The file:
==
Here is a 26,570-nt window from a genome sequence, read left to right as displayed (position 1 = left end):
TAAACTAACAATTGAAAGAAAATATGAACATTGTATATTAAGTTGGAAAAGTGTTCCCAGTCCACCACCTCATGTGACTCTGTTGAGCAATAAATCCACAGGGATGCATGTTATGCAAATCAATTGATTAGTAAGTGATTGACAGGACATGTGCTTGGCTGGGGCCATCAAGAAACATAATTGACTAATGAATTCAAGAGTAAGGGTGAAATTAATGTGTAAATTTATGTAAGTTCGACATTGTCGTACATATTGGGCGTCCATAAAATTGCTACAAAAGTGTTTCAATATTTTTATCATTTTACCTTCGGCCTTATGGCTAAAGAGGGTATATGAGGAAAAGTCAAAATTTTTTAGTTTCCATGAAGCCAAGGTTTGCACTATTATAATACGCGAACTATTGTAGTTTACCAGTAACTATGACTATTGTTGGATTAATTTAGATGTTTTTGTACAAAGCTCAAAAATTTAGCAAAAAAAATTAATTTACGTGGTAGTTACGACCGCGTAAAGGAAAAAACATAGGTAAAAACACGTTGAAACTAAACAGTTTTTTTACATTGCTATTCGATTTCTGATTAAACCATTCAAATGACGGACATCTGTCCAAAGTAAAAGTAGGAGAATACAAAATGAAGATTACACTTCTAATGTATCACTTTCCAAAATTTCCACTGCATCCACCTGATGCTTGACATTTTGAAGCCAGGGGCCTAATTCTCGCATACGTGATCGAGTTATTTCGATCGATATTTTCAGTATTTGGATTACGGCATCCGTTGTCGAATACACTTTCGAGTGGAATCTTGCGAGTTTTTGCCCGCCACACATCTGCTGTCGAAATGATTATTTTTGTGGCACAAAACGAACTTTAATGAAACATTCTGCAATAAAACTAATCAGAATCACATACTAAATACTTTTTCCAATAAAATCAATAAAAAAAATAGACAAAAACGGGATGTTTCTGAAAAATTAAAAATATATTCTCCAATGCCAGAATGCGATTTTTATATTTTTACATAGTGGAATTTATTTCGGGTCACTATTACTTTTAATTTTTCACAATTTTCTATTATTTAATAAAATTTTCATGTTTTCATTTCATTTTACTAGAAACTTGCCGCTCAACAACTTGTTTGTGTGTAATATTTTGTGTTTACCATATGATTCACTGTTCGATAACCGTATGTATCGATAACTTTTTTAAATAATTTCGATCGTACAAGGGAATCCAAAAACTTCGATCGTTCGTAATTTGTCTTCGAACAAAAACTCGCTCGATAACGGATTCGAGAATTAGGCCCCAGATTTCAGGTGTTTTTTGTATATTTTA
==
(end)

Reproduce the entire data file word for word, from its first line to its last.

Here is a 26,570-nt window from a genome sequence, read left to right as displayed (position 1 = left end):
TAAACTAACAATTGAAAGAAAATATGAACATTGTATATTAAGTTGGAAAAGTGTTCCCAGTCCACCACCTCATGTGACTCTGTTGAGCAATAAATCCACAGGGATGCATGTTATGCAAATCAATTGATTAGTAAGTGATTGACAGGACATGTGCTTGGCTGGGGCCATCAAGAAACATAATTGACTAATGAATTCAAGAGTAAGGGTGAAATTAATGTGTAAATTTATGTAAGTTCGACATTGTCGTACATATTGGGCGTCCATAAAATTGCTACAAAAGTGTTTCAATATTTTTATCATTTTACCTTCGGCCTTATGGCTAAAGAGGGTATATGAGGAAAAGTCAAAATTTTTTAGTTTCCATGAAGCCAAGGTTTGCACTATTATAATACGCGAACTATTGTAGTTTACCAGTAACTATGACTATTGTTGGATTAATTTAGATGTTTTTGTACAAAGCTCAAAAATTTAGCAAAAAAAATTAATTTACGTGGTAGTTACGACCGCGTAAAGGAAAAAACATAGGTAAAAACACGTTGAAACTAAACAGTTTTTTTACATTGCTATTCGATTTCTGATTAAACCATTCAAATGACGGACATCTGTCCAAAGTAAAAGTAGGAGAATACAAAATGAAGATTACACTTCTAATGTATCACTTTCCAAAATTTCCACTGCATCCACCTGATGCTTGACATTTTGAAGCCAGGGGCCTAATTCTCGCATACGTGATCGAGTTATTTCGATCGATATTTTCAGTATTTGGATTACGGCATCCGTTGTCGAATACACTTTCGAGTGGAATCTTGCGAGTTTTTGCCCGCCACACATCTGCTGTCGAAATGATTATTTTTGTGGCACAAAACGAACTTTAATGAAACATTCTGCAATAAAACTAATCAGAATCACATACTAAATACTTTTTCCAATAAAATCAATAAAAAAAATAGACAAAAACGGGATGTTTCTGAAAAATTAAAAATATATTCTCCAATGCCAGAATGCGATTTTTATATTTTTACATAGTGGAATTTATTTCGGGTCACTATTACTTTTAATTTTTCACAATTTTCTATTATTTAATAAAATTTTCATGTTTTCATTTCATTTTACTAGAAACTTGCCGCTCAACAACTTGTTTGTGTGTAATATTTTGTGTTTACCATATGATTCACTGTTCGATAACCGTATGTATCGATAACTTTTTTAAATAATTTCGATCGTACAAGGGAATCCAAAAACTTCGATCGTTCGTAATTTGTCTTCGAACAAAAACTCGCTCGATAACGGATTCGAGAATTAGGCCCCAGATTTCAGGTGTTTTTTGTATATTTTA